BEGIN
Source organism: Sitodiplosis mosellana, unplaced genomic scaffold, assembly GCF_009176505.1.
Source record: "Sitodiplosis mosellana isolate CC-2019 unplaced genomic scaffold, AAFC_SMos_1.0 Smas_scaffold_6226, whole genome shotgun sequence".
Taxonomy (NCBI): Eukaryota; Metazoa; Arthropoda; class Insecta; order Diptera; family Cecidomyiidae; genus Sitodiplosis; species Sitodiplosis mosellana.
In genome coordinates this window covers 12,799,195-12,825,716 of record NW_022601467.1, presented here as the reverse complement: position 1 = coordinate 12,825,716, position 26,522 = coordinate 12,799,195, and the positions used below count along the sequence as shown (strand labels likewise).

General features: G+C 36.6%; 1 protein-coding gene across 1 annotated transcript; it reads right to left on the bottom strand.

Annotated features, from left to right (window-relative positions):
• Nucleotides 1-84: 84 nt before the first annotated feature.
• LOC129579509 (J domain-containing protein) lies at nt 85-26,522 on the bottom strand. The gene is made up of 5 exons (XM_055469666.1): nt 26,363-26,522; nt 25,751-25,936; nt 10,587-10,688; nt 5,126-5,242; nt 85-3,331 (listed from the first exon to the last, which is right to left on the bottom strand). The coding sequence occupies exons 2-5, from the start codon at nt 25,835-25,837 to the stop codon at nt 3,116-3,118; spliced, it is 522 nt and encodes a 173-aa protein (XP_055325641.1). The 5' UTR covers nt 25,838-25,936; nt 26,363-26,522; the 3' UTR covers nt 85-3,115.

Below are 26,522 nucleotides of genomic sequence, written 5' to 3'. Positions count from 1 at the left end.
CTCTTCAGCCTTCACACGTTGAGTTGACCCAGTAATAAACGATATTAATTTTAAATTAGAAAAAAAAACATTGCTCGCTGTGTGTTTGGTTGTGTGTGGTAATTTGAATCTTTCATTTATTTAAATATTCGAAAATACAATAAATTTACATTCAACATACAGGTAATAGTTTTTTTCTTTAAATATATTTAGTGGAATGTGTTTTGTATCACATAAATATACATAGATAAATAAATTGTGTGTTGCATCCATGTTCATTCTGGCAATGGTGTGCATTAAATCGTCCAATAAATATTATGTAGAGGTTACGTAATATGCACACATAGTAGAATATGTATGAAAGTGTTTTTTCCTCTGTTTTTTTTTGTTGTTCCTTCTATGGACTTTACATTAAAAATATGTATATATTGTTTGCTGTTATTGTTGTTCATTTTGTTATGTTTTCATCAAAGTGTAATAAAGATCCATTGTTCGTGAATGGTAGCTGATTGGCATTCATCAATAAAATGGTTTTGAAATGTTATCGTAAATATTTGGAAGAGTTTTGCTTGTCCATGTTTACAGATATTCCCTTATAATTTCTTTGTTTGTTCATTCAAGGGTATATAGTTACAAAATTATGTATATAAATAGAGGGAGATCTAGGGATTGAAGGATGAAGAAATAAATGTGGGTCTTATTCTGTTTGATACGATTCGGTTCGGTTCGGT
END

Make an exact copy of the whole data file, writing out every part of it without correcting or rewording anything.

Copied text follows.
Source organism: Sitodiplosis mosellana, unplaced genomic scaffold, assembly GCF_009176505.1.
Source record: "Sitodiplosis mosellana isolate CC-2019 unplaced genomic scaffold, AAFC_SMos_1.0 Smas_scaffold_6226, whole genome shotgun sequence".
Taxonomy (NCBI): Eukaryota; Metazoa; Arthropoda; class Insecta; order Diptera; family Cecidomyiidae; genus Sitodiplosis; species Sitodiplosis mosellana.
In genome coordinates this window covers 12,799,195-12,825,716 of record NW_022601467.1, presented here as the reverse complement: position 1 = coordinate 12,825,716, position 26,522 = coordinate 12,799,195, and the positions used below count along the sequence as shown (strand labels likewise).

General features: G+C 36.6%; 1 protein-coding gene across 1 annotated transcript; it reads right to left on the bottom strand.

Annotated features, from left to right (window-relative positions):
• Nucleotides 1-84: 84 nt before the first annotated feature.
• LOC129579509 (J domain-containing protein) lies at nt 85-26,522 on the bottom strand. The gene is made up of 5 exons (XM_055469666.1): nt 26,363-26,522; nt 25,751-25,936; nt 10,587-10,688; nt 5,126-5,242; nt 85-3,331 (listed from the first exon to the last, which is right to left on the bottom strand). The coding sequence occupies exons 2-5, from the start codon at nt 25,835-25,837 to the stop codon at nt 3,116-3,118; spliced, it is 522 nt and encodes a 173-aa protein (XP_055325641.1). The 5' UTR covers nt 25,838-25,936; nt 26,363-26,522; the 3' UTR covers nt 85-3,115.

Below are 26,522 nucleotides of genomic sequence, written 5' to 3'. Positions count from 1 at the left end.
CTCTTCAGCCTTCACACGTTGAGTTGACCCAGTAATAAACGATATTAATTTTAAATTAGAAAAAAAAACATTGCTCGCTGTGTGTTTGGTTGTGTGTGGTAATTTGAATCTTTCATTTATTTAAATATTCGAAAATACAATAAATTTACATTCAACATACAGGTAATAGTTTTTTTCTTTAAATATATTTAGTGGAATGTGTTTTGTATCACATAAATATACATAGATAAATAAATTGTGTGTTGCATCCATGTTCATTCTGGCAATGGTGTGCATTAAATCGTCCAATAAATATTATGTAGAGGTTACGTAATATGCACACATAGTAGAATATGTATGAAAGTGTTTTTTCCTCTGTTTTTTTTTGTTGTTCCTTCTATGGACTTTACATTAAAAATATGTATATATTGTTTGCTGTTATTGTTGTTCATTTTGTTATGTTTTCATCAAAGTGTAATAAAGATCCATTGTTCGTGAATGGTAGCTGATTGGCATTCATCAATAAAATGGTTTTGAAATGTTATCGTAAATATTTGGAAGAGTTTTGCTTGTCCATGTTTACAGATATTCCCTTATAATTTCTTTGTTTGTTCATTCAAGGGTATATAGTTACAAAATTATGTATATAAATAGAGGGAGATCTAGGGATTGAAGGATGAAGAAATAAATGTGGGTCTTATTCTGTTTGATACGATTCGGTTCGGTTCGGT